When V/H/S launched last it was met with mixed reviews. The concept was undoubtedly amazing and the return of the horror anthology was an idea beloved by all. However, V/H/S didn’t quite meet the lofty expectations. Through shoddy camera-work, average production values and a series of shorts that just didn’t deliver scares, the film was dismissed by most. That hasn’t stopped the creators though, and a year later they are back with the sequel V/H/S/2. Below you’ll find my short by short review…
What let down the first film was arguably the obnoxious and poorly conceived wrap-around. This time the wrap-around story is directed by Simon Barrett, who has been working with most of these guys for a long time as a writer. Tape 49 is a lot better than the wrap-around of the first film, it is much shorter and has a better hook. Whilst it is hard to build tension in 2 minute intervals, Barrett manages to and his short might just be the most intense of the bunch. Sadly though it doesn’t deliver on the scares from the tension, but it already marks a step in the right direction for the sequel.
Phase I Clinical Trials
Adam Wingard’s short is disappointing to say the least, however it is thankfully the first one up and it allows the next three to build nicely into each other. The premise is good but doesn’t work within the confines of a short film. The goings on within the short are left unexplained and will likely leave a lot of people stretching their heads wondering what was happening. Phase I Clinical Trials isn’t all bad, it has some genuine jump moments and some fantastic lighting and sound effects. This is the only short in the bunch that may work as a feature length and it could be fun to see it further explored in that longer platform.
A Ride in the Park
Directed by Eduardo Sánchez and Gregg Hale (The Blair Witch Project), A Ride in the Park is the required ‘comedy’ short. Whilst in a lot of ways this might be considered the worst of the bunch, its premise is so great it makes you wonder why it has never been done before. A rider with a GoPro camera on his helmet is besieged by zombies and eventually becomes one. After that the short literally just follows this zombie as he rampages his way through a forest looking for food. It is very funny and entertaining, providing a slightly lighter short in a film full of horrific ones.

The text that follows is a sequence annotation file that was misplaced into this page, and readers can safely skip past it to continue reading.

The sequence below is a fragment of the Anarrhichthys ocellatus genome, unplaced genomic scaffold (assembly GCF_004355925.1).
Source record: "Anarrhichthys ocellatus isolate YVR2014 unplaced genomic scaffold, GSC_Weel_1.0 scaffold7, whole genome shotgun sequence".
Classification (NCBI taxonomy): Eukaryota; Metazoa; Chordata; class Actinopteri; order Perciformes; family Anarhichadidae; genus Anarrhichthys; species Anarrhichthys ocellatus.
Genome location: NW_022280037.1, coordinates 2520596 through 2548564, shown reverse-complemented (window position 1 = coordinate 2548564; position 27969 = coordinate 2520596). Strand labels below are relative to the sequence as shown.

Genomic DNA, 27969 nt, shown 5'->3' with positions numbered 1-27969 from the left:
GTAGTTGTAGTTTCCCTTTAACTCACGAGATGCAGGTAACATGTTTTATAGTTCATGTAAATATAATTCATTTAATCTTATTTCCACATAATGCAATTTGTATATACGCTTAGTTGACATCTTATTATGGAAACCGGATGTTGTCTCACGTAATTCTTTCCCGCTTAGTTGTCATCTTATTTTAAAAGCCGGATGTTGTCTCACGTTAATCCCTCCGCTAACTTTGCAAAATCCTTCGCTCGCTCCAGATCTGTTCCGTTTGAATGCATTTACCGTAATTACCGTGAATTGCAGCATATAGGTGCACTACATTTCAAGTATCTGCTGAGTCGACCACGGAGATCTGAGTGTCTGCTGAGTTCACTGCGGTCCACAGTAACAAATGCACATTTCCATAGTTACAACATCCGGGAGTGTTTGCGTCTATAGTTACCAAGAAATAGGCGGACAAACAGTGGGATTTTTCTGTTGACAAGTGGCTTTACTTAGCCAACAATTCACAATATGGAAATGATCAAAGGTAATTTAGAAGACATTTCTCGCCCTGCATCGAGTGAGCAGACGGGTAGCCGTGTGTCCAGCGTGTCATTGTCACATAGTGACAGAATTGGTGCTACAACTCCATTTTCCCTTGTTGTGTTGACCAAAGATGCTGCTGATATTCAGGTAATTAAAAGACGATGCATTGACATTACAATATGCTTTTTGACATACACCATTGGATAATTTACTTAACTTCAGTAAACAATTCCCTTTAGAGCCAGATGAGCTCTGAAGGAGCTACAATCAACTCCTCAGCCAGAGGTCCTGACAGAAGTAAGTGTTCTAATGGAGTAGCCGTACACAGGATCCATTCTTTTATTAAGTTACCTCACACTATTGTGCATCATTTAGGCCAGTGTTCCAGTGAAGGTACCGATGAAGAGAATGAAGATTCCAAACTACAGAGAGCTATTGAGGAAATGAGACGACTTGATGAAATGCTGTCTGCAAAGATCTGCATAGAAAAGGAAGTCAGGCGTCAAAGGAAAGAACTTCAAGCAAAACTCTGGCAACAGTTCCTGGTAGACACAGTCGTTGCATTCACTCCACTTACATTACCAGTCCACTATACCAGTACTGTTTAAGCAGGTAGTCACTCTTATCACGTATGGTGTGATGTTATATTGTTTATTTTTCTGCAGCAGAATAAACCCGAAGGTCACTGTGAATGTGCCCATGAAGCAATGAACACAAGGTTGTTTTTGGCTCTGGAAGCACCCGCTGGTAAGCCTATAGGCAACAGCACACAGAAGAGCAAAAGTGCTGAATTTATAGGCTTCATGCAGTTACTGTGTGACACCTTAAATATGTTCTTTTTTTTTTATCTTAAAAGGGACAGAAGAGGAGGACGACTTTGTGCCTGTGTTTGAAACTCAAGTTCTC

Gareth Evans (The Raid) and Timo Tjahjanto (L for Libido in The ABCs of Death) are at the helm of the Indonesian set Safe Haven. Billed by most critics as the best of the film, Safe Haven takes up a huge chunk of the run-time (I wouldn’t be surprised if it was half) and is all the better because of it. Set in a religious-cults base, the film follows four journalists as they interview the cult leader. Evans and Tjahjanto use the time wisely, doing everything they can to build a villain and the main characters. It doesn’t work perfectly, but does help in the building of the tension.
The second half of the short is, sorry, fucking insane. If I have one-knock on Safe Haven it is that it isn’t really scary, but it is exciting, brutal and wholly enjoyable to watch. It goes to extreme places and is by-far the most gore-drenched short of the bunch. Evans further continues to stretch himself and show what an incredible talent he is, and I also can’t wait to see what Tjahjanto does next.
Slumber Party Alien Abduction
When I watched the trailer the short that jumped out at me the most was Jason Eisener’s Slumber Party Alien Abduction. The camera is strapped to a dog and we witness an alien abduction at a slumber party. Eisener directs this with confidence in his idea, the production values are incredible and his use of sound and lighting is scarier than anything else in the film. It is the shortest of the bunch and uses every minute perfectly, providing perhaps the most intense and edge-of-your-seat 10 minutes of my life. Safe Haven pips it in overall quality, but Slumber Party Alien Abduction is terrifying and it is the reason why most of you will walk of V/H/S/2 with a rush of adrenaline.
In summary, V/H/S/2 is everything we were promised the first would be and then more. The creators have thankfully learnt from the missteps and made the necessary improvements to make this a significantly better film. The camera-work is instantly the noticeable improvement, and the quality of shorts is also a huge up-tick. I honestly can’t speak highly enough for V/H/S/2, my expectations were low and this comfortably blew them away.